Raise your hand if you suffer from chronic neck pain. Working on your neck's mobility can help ease neck pain, as well as offer some relief from related headaches and upper back pain. 

1. Sit or stand comfortably with your hands on your lap. 

2. Tilt your head to one side until you feel a stretch. 

3. Slowly roll your head forward to bring your chin to your chest, only going as far as you can without pain.

4. Continue to roll your head to the other side until you feel a stretch along the opposite side of your neck.

5. Make 3 half circles, moving slowly and smoothly through the motion.

How To Work On Flexibility

Once your joints are well oiled and prepped, flexibility exercises will be more effective. The larger range of motion you develop will allow for your muscles to stretch in ways they never have before! We've found a range of flexibility exercises to compliment the mobility exercises we've just shared with you!

Heel Drop Stretch

Ever feel tightness in your calves? It is very common for people to feel tightness in their calf muscles. The area is often forgotten about, and simple, daily activities such as sitting down or wearing certain shoes can contribute to their stiffness. Calf tightness can also mess with your form while exercising. The Heel Drop stretch is very easy and targets your calves - all you need is a slightly elevated surface like a step, box, or even a treadmill!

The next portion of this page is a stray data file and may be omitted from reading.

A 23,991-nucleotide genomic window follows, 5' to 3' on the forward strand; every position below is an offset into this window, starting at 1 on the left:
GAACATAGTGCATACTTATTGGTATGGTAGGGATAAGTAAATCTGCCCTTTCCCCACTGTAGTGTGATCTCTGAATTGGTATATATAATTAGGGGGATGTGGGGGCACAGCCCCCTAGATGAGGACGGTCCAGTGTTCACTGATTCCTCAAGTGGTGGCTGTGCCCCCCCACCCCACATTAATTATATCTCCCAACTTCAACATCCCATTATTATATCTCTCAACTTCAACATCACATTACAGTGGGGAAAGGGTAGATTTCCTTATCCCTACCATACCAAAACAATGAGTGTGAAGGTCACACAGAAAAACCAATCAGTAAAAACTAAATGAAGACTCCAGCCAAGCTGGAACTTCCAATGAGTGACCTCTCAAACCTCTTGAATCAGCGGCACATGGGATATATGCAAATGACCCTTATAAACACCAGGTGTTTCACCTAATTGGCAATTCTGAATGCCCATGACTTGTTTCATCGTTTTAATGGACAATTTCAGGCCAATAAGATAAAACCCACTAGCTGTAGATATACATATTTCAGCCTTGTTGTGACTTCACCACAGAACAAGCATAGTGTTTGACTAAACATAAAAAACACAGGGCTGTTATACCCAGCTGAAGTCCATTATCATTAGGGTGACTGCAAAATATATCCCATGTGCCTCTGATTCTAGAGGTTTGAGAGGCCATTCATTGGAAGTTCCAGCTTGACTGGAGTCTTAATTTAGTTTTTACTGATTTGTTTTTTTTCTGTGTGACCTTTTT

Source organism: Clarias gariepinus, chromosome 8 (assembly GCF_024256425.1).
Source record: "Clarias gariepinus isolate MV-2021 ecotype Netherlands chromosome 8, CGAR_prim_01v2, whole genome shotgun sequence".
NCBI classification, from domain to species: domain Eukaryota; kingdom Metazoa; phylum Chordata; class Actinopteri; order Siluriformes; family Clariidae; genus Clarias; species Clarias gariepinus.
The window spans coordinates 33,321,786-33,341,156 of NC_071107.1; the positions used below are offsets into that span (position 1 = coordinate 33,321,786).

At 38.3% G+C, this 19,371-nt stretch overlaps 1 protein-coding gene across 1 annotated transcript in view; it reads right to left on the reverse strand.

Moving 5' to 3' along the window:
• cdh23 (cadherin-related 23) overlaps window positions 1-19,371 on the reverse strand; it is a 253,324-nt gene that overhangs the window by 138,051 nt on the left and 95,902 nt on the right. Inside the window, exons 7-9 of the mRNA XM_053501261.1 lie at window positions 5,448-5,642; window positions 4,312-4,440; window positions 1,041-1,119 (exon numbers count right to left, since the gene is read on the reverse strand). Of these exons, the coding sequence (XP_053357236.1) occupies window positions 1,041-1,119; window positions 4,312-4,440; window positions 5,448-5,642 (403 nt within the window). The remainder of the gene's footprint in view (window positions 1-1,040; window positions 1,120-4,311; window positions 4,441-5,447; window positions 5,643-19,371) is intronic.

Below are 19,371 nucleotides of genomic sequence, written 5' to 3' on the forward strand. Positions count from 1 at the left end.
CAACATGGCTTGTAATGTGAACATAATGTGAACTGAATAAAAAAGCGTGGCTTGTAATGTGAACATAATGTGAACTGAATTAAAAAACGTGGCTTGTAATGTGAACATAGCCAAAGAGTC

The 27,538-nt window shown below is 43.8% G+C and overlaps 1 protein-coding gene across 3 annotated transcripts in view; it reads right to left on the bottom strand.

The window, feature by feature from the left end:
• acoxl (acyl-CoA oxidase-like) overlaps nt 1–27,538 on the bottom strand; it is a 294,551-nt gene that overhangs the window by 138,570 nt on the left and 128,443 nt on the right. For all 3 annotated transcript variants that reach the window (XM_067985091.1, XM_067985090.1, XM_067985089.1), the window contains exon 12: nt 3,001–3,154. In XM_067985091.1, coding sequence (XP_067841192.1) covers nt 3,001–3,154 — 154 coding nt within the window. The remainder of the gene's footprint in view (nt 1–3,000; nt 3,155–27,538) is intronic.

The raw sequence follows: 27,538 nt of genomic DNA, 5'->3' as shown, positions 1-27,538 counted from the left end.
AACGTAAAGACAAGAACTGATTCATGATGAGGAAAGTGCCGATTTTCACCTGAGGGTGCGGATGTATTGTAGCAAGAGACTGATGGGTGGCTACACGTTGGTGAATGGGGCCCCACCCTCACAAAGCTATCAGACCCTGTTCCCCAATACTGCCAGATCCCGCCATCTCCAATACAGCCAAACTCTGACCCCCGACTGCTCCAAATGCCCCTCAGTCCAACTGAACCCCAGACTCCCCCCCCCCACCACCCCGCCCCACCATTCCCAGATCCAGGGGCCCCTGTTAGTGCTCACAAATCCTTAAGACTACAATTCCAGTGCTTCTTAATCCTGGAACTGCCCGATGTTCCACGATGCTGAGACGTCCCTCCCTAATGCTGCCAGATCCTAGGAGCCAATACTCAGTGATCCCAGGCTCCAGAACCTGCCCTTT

1. Stand with the balls of your feet on the edge of your step, heels hovering off the edge. 

2. Drop one heel toward the floor. Bend your other leg, not putting too much weight onto it.

3. Repeat on the other side. 

4. To make this stretch even more effective, drop both heels toward the ground and raise them up and down.

Frog Stretch

This stretch specifically targets your hips and groin muscles. Hips are an important tool for most workouts. Whether performing squats, lifts, walking or running, we need our hips to feel good and move to their full ability! Tight hips also cause lower back pain, a common ache people experience. 

1. Start on all fours. 

2. Slide your knees wider than shoulder-width apart. Keep knees bent at 90 degrees

3. Turn your toes out and rest the inner edges of your feet flat on the floor. Your inner arches should be touching the earth, toes pointing away from the body.

4. Lengthen your spine through the crown of your head and shift your hips back toward your heels. 

5. Move from your hands to your forearms to get a deeper stretch, if possible. 

6. Hold for for 30 seconds to 2 minutes. 

Seated Neck Release

Even though most of us suffer from neck pain, we don't put too much mindfulness into how we stretch and move it through out the day for quick relief. However, working on your neck flexibility can ease not only the pain in your neck, but the pain you feel in your upper back overall.

1. Stand with feet shoulder-width apart, or sit down with your back straight and chest lifted.

2. Drop your left ear to your left shoulder. 

3. To deepen the stretch, gently press down on your head with your left hand.

4. Hold for 30 seconds to 2 minutes.

How will you work on improving your mobility and flexibility? Let us know by liking us on Instagram @itouchwearables and Facebook @itouchwearables. Also, be sure to check out our new articles published daily and the latest styles on iTouchWearables.com!

-Gabby